A majority of Americans believe that electronic cigarettes should be regulated by the Food and Drug Administration (FDA) the same way the agency regulates tobacco-containing cigarettes.
In fact, according to a recent poll, 57% of people surveyed said the FDA should regulate e-cigarettes. The percentage of people in favor of federal regulation rose with age and education. Nearly 66% of people with higher education degrees supported federal regulation compared with 48% of those with high school diplomas or less.
Vapor retail sales are on track to reach $3.5 billion this year. Moreover, the industry is expected to expand to $10 billion by 2018. Despite the exponential increase in numbers of people using e-cigarettes, the FDA has lagged behind in enacting regulations of the industry – until recently.
In the spring of 2014, the FDA did propose regulations for e-cigarettes. Since that time, the agency has collected thousands of comments on the proposals.
On October 19th of this year, the agency then sent its proposed e-cigarette regulations to the White House for a required review. As of now, the Office of Management and Budget has yet to review the major regulations, which is required before they can go into effect.
Some of the key provisions of the proposal include a requirement that such products display warnings that they contain nicotine and the disclosure of ingredients by manufacturers. The regulations also include a ban on the sale of e-cigarettes to minors.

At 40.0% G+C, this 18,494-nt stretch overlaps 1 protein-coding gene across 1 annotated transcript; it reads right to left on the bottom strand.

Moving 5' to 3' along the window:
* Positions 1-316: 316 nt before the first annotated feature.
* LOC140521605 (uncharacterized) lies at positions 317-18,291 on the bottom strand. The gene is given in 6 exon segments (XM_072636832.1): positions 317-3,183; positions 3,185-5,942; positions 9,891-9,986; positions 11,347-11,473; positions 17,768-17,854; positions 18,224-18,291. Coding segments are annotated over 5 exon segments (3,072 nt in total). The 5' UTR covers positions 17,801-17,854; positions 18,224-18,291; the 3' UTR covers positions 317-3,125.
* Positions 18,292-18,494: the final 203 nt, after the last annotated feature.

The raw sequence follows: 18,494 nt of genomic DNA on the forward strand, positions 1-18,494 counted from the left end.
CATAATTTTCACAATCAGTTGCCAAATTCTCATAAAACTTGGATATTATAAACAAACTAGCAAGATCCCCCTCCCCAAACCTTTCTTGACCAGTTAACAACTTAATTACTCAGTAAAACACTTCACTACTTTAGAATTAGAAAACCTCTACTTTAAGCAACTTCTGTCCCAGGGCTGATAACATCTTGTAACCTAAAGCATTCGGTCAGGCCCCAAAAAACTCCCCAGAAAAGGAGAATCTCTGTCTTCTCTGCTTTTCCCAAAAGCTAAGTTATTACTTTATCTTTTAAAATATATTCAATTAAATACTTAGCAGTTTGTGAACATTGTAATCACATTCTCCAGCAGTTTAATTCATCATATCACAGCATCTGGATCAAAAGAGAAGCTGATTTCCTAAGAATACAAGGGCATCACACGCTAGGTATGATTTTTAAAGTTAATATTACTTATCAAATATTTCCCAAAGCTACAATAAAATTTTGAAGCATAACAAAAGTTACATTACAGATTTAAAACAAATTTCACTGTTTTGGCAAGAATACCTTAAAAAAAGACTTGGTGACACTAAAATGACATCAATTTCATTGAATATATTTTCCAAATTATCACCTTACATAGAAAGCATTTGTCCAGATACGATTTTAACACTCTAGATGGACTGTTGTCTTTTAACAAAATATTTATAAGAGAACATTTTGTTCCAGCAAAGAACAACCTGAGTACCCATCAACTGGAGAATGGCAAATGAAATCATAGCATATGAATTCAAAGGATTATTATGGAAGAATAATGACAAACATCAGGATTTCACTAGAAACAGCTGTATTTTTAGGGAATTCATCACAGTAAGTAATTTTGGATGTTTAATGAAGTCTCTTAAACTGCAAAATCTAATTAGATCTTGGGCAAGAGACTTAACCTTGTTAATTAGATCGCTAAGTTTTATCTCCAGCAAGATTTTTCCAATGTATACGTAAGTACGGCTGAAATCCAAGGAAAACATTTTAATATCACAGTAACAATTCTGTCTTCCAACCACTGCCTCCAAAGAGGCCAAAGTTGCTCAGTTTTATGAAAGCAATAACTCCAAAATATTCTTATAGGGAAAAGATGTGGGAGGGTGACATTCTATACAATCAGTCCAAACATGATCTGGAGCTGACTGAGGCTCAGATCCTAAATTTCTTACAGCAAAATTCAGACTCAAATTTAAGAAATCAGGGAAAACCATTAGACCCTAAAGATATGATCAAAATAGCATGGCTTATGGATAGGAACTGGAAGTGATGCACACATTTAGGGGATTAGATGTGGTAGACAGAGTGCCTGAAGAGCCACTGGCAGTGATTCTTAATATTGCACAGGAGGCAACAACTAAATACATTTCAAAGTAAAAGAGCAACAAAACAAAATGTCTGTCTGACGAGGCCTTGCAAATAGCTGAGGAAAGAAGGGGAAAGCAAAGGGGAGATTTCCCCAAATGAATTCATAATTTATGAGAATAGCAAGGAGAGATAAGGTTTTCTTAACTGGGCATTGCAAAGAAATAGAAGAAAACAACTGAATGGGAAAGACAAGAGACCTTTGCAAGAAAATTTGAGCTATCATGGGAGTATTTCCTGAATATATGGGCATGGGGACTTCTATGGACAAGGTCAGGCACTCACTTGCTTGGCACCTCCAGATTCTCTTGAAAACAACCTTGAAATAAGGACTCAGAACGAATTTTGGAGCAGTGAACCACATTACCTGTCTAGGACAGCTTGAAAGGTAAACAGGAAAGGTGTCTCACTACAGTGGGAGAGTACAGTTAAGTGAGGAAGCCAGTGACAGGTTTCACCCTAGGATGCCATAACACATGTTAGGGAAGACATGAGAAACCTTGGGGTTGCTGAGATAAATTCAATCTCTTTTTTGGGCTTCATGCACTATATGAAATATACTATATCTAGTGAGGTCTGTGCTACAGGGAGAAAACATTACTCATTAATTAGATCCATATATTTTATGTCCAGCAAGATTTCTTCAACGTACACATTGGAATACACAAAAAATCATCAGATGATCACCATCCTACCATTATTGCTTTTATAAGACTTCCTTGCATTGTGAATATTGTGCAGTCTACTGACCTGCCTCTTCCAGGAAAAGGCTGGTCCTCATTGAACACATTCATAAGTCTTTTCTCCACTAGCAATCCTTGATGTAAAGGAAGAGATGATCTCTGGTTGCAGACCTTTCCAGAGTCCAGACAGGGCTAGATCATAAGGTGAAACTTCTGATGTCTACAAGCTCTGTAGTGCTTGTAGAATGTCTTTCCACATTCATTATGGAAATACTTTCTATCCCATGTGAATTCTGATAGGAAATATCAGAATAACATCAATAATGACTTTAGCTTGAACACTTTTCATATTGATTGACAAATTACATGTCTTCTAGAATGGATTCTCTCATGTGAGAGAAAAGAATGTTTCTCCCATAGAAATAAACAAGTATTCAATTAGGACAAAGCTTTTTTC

Now to wait for the White House to sign off on the final version.
The push to protect minors is in part due to the American Academy of Pediatrics’ (AAP) new policy statement which calls on the FDA to expand its jurisdiction to include e-cigarettes, liquid nicotine and all other tobacco products. The AAP has also recommended that lawmakers craft legislation that requires the immediate action to make liquid nicotine containers child-resistant. That legislation is currently under consideration in both chambers of Congress.
In describing the current state of the industry, Dr. Michael Taylor, chief medical officer at Truven Health Analytics states that, “Electronic cigarettes have exploded in popularity in just a few short years, but we still know very little about the health risks associated with the technology. With our data showing a 50 percent adoption rate among those who have tried e-cigarettes, it’s reasonable to expect that usage will continue to grow, even as traditional cigarette smoking declines. This is clearly an area that will require a great deal more research.”